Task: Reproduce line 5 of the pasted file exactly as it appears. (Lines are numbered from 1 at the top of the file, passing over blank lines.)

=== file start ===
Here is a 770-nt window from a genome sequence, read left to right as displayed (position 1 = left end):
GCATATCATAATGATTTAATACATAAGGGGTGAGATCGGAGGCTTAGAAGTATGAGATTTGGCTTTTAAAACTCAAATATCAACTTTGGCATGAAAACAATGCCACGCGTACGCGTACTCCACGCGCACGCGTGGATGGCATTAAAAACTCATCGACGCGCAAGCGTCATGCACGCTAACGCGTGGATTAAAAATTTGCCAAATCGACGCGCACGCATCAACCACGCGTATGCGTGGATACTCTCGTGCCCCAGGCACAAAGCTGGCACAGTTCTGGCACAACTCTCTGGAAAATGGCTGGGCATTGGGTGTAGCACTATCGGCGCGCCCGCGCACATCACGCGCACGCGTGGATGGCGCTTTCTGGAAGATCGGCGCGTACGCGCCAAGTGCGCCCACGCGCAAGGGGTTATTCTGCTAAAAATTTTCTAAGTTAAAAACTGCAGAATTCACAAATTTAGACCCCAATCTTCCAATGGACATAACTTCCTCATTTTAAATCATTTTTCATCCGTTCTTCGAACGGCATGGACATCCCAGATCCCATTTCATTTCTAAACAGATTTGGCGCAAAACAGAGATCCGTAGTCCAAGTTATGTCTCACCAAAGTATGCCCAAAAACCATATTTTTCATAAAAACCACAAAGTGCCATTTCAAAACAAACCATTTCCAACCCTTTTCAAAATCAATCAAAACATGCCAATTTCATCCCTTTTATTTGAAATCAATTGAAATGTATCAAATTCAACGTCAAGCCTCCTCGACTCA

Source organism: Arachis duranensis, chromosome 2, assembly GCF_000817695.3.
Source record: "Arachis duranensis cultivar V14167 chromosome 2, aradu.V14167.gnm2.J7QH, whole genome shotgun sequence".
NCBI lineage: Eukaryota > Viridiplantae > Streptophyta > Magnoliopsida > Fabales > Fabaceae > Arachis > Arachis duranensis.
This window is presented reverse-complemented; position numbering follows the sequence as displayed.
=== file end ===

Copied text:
NCBI lineage: Eukaryota > Viridiplantae > Streptophyta > Magnoliopsida > Fabales > Fabaceae > Arachis > Arachis duranensis.